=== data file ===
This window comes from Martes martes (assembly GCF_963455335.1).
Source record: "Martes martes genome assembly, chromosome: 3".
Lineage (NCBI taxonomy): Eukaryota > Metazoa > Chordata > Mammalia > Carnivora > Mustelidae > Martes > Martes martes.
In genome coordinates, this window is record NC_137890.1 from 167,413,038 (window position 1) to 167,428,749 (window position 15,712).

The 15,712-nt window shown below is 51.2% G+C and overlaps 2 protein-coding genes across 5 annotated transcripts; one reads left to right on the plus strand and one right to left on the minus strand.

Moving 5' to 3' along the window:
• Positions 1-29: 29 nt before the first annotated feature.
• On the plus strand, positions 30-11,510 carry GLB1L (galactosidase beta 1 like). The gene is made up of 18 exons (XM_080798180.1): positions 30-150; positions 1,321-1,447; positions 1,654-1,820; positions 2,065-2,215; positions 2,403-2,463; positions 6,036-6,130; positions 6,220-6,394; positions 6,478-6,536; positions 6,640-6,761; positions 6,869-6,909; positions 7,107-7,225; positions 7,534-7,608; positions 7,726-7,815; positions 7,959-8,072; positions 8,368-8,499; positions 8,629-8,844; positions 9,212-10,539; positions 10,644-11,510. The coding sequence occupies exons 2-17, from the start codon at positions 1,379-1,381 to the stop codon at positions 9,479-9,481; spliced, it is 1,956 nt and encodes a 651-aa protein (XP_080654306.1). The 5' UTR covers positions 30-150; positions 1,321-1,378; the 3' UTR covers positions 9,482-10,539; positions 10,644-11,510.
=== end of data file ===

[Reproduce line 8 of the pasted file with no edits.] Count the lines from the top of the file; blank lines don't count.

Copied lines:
• On the plus strand, positions 30-11,510 carry GLB1L (galactosidase beta 1 like). The gene is made up of 18 exons (XM_080798180.1): positions 30-150; positions 1,321-1,447; positions 1,654-1,820; positions 2,065-2,215; positions 2,403-2,463; positions 6,036-6,130; positions 6,220-6,394; positions 6,478-6,536; positions 6,640-6,761; positions 6,869-6,909; positions 7,107-7,225; positions 7,534-7,608; positions 7,726-7,815; positions 7,959-8,072; positions 8,368-8,499; positions 8,629-8,844; positions 9,212-10,539; positions 10,644-11,510. The coding sequence occupies exons 2-17, from the start codon at positions 1,379-1,381 to the stop codon at positions 9,479-9,481; spliced, it is 1,956 nt and encodes a 651-aa protein (XP_080654306.1). The 5' UTR covers positions 30-150; positions 1,321-1,378; the 3' UTR covers positions 9,482-10,539; positions 10,644-11,510.